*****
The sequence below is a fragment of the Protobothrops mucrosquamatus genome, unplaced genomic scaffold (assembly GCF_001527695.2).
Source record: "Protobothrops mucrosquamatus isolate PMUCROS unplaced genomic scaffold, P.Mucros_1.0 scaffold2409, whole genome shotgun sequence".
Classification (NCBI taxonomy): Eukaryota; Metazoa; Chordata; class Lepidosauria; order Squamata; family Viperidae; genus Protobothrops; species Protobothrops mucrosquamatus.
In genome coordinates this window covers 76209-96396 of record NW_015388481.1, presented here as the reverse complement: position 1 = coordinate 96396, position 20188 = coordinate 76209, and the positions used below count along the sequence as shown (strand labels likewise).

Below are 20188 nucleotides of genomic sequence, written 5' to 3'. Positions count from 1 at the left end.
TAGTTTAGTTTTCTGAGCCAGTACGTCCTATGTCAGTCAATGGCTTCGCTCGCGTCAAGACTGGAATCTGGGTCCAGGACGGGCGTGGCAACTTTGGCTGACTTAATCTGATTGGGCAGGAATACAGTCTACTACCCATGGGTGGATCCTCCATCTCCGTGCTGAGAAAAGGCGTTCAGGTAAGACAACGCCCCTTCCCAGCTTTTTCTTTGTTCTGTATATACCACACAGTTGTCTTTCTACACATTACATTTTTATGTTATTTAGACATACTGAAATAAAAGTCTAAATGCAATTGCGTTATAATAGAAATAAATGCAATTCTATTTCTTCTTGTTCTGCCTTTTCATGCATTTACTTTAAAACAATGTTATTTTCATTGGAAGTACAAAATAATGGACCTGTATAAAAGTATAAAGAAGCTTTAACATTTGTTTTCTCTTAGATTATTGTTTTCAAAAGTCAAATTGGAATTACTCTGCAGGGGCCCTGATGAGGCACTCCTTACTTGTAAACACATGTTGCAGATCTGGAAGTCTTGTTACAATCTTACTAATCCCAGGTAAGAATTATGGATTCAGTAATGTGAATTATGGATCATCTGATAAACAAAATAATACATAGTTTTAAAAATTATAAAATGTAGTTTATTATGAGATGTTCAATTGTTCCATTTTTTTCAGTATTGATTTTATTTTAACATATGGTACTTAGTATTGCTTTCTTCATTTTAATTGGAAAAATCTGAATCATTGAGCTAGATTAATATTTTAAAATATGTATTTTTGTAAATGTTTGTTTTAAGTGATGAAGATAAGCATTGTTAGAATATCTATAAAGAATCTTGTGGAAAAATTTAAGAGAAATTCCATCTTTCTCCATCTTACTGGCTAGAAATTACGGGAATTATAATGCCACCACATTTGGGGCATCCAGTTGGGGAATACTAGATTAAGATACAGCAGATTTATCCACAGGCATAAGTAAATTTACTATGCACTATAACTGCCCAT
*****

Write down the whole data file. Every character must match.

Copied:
The sequence below is a fragment of the Protobothrops mucrosquamatus genome, unplaced genomic scaffold (assembly GCF_001527695.2).
Source record: "Protobothrops mucrosquamatus isolate PMUCROS unplaced genomic scaffold, P.Mucros_1.0 scaffold2409, whole genome shotgun sequence".
Classification (NCBI taxonomy): Eukaryota; Metazoa; Chordata; class Lepidosauria; order Squamata; family Viperidae; genus Protobothrops; species Protobothrops mucrosquamatus.
In genome coordinates this window covers 76209-96396 of record NW_015388481.1, presented here as the reverse complement: position 1 = coordinate 96396, position 20188 = coordinate 76209, and the positions used below count along the sequence as shown (strand labels likewise).

Below are 20188 nucleotides of genomic sequence, written 5' to 3'. Positions count from 1 at the left end.
TAGTTTAGTTTTCTGAGCCAGTACGTCCTATGTCAGTCAATGGCTTCGCTCGCGTCAAGACTGGAATCTGGGTCCAGGACGGGCGTGGCAACTTTGGCTGACTTAATCTGATTGGGCAGGAATACAGTCTACTACCCATGGGTGGATCCTCCATCTCCGTGCTGAGAAAAGGCGTTCAGGTAAGACAACGCCCCTTCCCAGCTTTTTCTTTGTTCTGTATATACCACACAGTTGTCTTTCTACACATTACATTTTTATGTTATTTAGACATACTGAAATAAAAGTCTAAATGCAATTGCGTTATAATAGAAATAAATGCAATTCTATTTCTTCTTGTTCTGCCTTTTCATGCATTTACTTTAAAACAATGTTATTTTCATTGGAAGTACAAAATAATGGACCTGTATAAAAGTATAAAGAAGCTTTAACATTTGTTTTCTCTTAGATTATTGTTTTCAAAAGTCAAATTGGAATTACTCTGCAGGGGCCCTGATGAGGCACTCCTTACTTGTAAACACATGTTGCAGATCTGGAAGTCTTGTTACAATCTTACTAATCCCAGGTAAGAATTATGGATTCAGTAATGTGAATTATGGATCATCTGATAAACAAAATAATACATAGTTTTAAAAATTATAAAATGTAGTTTATTATGAGATGTTCAATTGTTCCATTTTTTTCAGTATTGATTTTATTTTAACATATGGTACTTAGTATTGCTTTCTTCATTTTAATTGGAAAAATCTGAATCATTGAGCTAGATTAATATTTTAAAATATGTATTTTTGTAAATGTTTGTTTTAAGTGATGAAGATAAGCATTGTTAGAATATCTATAAAGAATCTTGTGGAAAAATTTAAGAGAAATTCCATCTTTCTCCATCTTACTGGCTAGAAATTACGGGAATTATAATGCCACCACATTTGGGGCATCCAGTTGGGGAATACTAGATTAAGATACAGCAGATTTATCCACAGGCATAAGTAAATTTACTATGCACTATAACTGCCCAT